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myabc commented Feb 20, 2012

@indirect I guess we disagree here. I do not consider a .gemspec to be application code. Instead I think it should be thought of as metadata. It is a description of the officially supported dependencies (supported by the author), but contains no business logic. It serves no purpose other than to allow easy installation of dependencies through a package system, but could (theoretically) be blown away and replaced by some other solution.

As metadata, it should be overrideable (albeit at a user's own risk). Overriding a .gemspec is not akin to monkey-patching. It is simply giving the power to a gem user (rather than the original gem author) to make a determination on API compatibility.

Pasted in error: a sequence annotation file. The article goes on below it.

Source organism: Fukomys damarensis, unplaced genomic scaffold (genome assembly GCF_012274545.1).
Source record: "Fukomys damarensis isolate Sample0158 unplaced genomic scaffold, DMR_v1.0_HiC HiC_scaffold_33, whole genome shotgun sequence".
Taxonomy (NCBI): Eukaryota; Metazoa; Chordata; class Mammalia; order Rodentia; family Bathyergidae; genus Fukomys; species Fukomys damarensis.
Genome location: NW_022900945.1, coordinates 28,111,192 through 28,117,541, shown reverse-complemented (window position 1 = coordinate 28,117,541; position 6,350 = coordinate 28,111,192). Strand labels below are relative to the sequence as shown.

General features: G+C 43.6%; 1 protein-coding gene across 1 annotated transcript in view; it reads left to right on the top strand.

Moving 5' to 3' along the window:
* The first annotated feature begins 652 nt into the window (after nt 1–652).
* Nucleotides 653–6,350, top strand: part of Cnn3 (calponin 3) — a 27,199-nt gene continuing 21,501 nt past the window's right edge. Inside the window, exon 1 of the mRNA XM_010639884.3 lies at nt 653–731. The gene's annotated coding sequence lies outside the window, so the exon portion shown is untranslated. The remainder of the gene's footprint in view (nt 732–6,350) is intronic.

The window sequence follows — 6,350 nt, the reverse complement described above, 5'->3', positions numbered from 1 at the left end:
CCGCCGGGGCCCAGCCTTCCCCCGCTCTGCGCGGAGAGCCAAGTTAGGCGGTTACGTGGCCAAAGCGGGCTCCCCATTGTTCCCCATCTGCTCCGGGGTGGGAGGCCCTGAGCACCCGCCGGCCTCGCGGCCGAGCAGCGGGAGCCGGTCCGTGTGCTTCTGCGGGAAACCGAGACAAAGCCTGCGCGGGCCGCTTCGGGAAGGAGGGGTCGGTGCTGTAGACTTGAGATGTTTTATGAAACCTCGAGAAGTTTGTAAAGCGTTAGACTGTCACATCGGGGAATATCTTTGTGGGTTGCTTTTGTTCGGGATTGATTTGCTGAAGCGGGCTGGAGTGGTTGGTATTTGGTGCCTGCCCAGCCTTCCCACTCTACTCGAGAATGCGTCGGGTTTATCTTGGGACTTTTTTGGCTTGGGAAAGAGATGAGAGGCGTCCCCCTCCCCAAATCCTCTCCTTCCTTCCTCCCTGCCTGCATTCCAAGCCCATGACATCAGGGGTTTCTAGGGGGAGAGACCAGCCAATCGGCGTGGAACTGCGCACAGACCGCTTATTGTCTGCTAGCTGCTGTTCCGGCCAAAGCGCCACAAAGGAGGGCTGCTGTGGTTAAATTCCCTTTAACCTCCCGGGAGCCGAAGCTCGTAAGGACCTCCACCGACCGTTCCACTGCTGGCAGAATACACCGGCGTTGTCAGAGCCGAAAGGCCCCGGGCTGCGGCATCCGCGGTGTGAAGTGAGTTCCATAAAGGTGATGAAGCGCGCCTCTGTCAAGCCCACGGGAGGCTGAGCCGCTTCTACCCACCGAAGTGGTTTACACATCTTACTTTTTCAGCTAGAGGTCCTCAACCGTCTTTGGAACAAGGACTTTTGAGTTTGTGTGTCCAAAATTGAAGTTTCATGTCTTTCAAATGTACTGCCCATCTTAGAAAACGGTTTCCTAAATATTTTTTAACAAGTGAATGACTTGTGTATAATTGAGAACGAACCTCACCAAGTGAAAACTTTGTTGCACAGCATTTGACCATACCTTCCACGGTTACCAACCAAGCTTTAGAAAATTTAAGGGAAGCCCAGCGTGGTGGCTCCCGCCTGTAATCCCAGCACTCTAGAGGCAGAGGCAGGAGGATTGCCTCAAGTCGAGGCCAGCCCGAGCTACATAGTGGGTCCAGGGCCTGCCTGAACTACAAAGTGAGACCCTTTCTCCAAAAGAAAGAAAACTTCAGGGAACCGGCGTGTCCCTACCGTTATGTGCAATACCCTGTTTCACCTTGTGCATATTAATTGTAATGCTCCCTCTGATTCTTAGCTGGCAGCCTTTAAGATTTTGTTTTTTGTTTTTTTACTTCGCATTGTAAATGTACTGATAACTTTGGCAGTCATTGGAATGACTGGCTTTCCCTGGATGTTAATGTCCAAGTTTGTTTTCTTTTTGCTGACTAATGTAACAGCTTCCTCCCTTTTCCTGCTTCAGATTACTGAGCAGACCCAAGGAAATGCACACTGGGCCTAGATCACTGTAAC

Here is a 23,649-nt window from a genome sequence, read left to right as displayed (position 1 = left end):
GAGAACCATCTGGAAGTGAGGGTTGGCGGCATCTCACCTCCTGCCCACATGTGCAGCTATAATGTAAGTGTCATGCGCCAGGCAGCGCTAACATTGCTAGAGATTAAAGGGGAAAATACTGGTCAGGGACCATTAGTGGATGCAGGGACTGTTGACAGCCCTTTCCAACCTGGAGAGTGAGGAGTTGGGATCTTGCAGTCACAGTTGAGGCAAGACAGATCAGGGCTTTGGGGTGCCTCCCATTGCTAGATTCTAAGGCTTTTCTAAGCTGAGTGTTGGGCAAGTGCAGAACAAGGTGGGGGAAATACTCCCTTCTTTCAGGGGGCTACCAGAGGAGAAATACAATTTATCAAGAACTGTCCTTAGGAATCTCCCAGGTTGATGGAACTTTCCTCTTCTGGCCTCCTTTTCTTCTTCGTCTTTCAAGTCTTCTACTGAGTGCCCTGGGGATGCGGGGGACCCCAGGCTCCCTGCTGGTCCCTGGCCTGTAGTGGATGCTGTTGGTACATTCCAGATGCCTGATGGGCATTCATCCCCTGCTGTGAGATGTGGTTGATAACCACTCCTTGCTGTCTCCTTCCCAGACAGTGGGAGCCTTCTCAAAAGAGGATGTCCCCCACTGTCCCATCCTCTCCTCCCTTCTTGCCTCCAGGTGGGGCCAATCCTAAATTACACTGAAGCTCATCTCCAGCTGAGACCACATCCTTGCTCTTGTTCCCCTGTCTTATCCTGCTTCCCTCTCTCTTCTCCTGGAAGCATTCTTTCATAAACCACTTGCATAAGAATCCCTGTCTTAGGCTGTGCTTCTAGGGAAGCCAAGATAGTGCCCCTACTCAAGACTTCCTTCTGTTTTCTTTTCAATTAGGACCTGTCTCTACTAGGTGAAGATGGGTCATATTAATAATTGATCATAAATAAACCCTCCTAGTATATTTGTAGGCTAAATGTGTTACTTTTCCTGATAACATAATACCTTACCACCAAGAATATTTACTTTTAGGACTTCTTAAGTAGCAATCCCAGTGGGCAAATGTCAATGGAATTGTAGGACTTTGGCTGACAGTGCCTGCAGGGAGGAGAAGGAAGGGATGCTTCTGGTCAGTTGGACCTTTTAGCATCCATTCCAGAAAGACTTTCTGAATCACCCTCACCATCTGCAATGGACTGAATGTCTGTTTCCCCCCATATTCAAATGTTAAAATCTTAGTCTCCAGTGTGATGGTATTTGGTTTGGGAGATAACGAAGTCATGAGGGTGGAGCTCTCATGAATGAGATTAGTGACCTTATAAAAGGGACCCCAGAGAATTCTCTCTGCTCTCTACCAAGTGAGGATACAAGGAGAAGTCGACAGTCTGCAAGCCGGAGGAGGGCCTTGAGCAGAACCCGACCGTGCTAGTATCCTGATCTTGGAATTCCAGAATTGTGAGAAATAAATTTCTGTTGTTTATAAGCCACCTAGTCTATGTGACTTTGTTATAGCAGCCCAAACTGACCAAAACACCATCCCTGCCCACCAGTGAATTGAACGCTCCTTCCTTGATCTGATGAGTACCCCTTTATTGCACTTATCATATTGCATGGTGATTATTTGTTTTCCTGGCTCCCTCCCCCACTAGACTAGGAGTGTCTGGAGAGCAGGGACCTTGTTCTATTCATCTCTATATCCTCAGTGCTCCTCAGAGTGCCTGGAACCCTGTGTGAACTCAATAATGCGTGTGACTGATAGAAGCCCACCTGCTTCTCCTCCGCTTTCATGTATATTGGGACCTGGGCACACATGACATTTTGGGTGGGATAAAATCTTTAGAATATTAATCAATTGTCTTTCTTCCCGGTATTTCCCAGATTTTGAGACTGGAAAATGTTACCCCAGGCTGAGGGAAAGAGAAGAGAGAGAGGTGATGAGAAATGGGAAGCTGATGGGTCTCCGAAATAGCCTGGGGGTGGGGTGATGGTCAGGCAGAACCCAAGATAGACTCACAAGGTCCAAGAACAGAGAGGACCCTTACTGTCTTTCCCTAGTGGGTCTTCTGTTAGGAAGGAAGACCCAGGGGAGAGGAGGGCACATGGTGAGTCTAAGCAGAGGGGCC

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peterpunk Feb 20, 2012

I think that the monkey patching of gemspec happens either the fork or if Bundler does it, if Bundler does it will save a lot of time to the developers, just say "at your risk" when bundling ;-). I hope this change should be considered.

peterpunk commented Feb 20, 2012

I think that the monkey patching of gemspec happens either the fork or if Bundler does it, if Bundler does it will save a lot of time to the developers, just say "at your risk" when bundling ;-). I hope this change should be considered.

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naleksi Feb 20, 2012

indirect, I appreciate your reasons. How about reaching a compromise? Could you give a sample how the "technical monkeypatching of a gemspec in plain ruby in Gemfile" could be done?

Perhaps the monkeypatch could be both:

  • easy enough for people to use instead of unnecessary forking, and
  • yet ugly enough it shouts out "Beware of me!"

naleksi commented Feb 20, 2012

indirect, I appreciate your reasons. How about reaching a compromise? Could you give a sample how the "technical monkeypatching of a gemspec in plain ruby in Gemfile" could be done?

Perhaps the monkeypatch could be both:

  • easy enough for people to use instead of unnecessary forking, and
  • yet ugly enough it shouts out "Beware of me!"